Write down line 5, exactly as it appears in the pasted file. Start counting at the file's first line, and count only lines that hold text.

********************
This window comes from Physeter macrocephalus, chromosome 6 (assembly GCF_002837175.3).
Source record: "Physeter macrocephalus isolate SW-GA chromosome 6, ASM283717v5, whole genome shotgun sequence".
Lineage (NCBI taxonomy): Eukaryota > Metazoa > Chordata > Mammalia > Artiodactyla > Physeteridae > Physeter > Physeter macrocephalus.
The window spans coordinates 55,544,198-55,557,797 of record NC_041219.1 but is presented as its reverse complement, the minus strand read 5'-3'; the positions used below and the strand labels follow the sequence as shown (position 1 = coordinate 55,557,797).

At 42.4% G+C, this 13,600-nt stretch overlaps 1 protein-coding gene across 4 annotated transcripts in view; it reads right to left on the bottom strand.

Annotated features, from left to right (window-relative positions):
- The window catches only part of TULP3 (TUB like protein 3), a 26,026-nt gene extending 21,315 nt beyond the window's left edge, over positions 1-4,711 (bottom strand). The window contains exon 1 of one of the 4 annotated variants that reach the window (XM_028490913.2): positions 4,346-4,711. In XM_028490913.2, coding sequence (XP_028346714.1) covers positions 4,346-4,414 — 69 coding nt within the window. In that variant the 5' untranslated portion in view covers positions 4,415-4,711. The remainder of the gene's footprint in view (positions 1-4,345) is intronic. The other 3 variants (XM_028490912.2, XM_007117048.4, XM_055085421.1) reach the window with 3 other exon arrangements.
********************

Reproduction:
At 42.4% G+C, this 13,600-nt stretch overlaps 1 protein-coding gene across 4 annotated transcripts in view; it reads right to left on the bottom strand.